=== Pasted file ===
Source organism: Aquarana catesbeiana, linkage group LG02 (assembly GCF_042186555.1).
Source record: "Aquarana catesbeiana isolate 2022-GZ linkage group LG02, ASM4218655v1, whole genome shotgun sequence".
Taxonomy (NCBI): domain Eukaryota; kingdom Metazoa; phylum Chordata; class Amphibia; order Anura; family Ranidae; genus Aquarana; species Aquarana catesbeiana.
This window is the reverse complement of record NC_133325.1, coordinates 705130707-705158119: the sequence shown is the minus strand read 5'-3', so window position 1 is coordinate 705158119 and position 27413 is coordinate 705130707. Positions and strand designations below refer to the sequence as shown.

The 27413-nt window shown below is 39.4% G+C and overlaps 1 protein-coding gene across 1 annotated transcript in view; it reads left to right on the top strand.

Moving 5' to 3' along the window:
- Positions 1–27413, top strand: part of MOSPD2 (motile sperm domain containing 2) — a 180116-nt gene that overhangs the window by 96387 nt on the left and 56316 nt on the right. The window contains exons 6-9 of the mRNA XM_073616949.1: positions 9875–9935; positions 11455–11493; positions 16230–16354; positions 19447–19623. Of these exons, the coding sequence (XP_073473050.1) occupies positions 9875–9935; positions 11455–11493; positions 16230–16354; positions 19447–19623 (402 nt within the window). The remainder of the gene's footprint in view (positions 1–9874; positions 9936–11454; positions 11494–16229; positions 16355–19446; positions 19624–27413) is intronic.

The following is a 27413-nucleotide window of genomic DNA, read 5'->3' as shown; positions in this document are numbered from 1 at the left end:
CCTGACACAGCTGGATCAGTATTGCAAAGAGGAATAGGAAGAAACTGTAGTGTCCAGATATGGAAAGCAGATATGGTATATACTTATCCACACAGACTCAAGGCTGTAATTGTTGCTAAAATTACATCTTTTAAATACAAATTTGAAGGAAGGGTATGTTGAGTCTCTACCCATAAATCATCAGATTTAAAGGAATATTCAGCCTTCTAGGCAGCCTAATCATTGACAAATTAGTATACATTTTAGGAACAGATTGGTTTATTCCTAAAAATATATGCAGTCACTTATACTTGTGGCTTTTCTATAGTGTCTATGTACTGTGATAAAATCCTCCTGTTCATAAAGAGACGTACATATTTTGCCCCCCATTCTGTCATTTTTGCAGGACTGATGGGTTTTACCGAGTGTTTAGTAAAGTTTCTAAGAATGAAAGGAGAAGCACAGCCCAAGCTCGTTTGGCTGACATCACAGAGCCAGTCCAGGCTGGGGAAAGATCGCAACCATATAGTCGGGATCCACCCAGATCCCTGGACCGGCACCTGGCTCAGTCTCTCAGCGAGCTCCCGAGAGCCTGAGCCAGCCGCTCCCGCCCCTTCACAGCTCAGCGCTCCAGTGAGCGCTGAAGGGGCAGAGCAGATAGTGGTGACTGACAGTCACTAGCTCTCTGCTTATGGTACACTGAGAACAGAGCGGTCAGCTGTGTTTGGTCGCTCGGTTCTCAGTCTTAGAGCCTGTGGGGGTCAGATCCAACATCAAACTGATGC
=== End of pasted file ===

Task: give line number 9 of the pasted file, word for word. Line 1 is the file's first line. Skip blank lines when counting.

CCTGACACAGCTGGATCAGTATTGCAAAGAGGAATAGGAAGAAACTGTAGTGTCCAGATATGGAAAGCAGATATGGTATATACTTATCCACACAGACTCAAGGCTGTAATTGTTGCTAAAATTACATCTTTTAAATACAAATTTGAAGGAAGGGTATGTTGAGTCTCTACCCATAAATCATCAGATTTAAAGGAATATTCAGCCTTCTAGGCAGCCTAATCATTGACAAATTAGTATACATTTTAGGAACAGATTGGTTTATTCCTAAAAATATATGCAGTCACTTATACTTGTGGCTTTTCTATAGTGTCTATGTACTGTGATAAAATCCTCCTGTTCATAAAGAGACGTACATATTTTGCCCCCCATTCTGTCATTTTTGCAGGACTGATGGGTTTTACCGAGTGTTTAGTAAAGTTTCTAAGAATGAAAGGAGAAGCACAGCCCAAGCTCGTTTGGCTGACATCACAGAGCCAGTCCAGGCTGGGGAAAGATCGCAACCATATAGTCGGGATCCACCCAGATCCCTGGACCGGCACCTGGCTCAGTCTCTCAGCGAGCTCCCGAGAGCCTGAGCCAGCCGCTCCCGCCCCTTCACAGCTCAGCGCTCCAGTGAGCGCTGAAGGGGCAGAGCAGATAGTGGTGACTGACAGTCACTAGCTCTCTGCTTATGGTACACTGAGAACAGAGCGGTCAGCTGTGTTTGGTCGCTCGGTTCTCAGTCTTAGAGCCTGTGGGGGTCAGATCCAACATCAAACTGATGC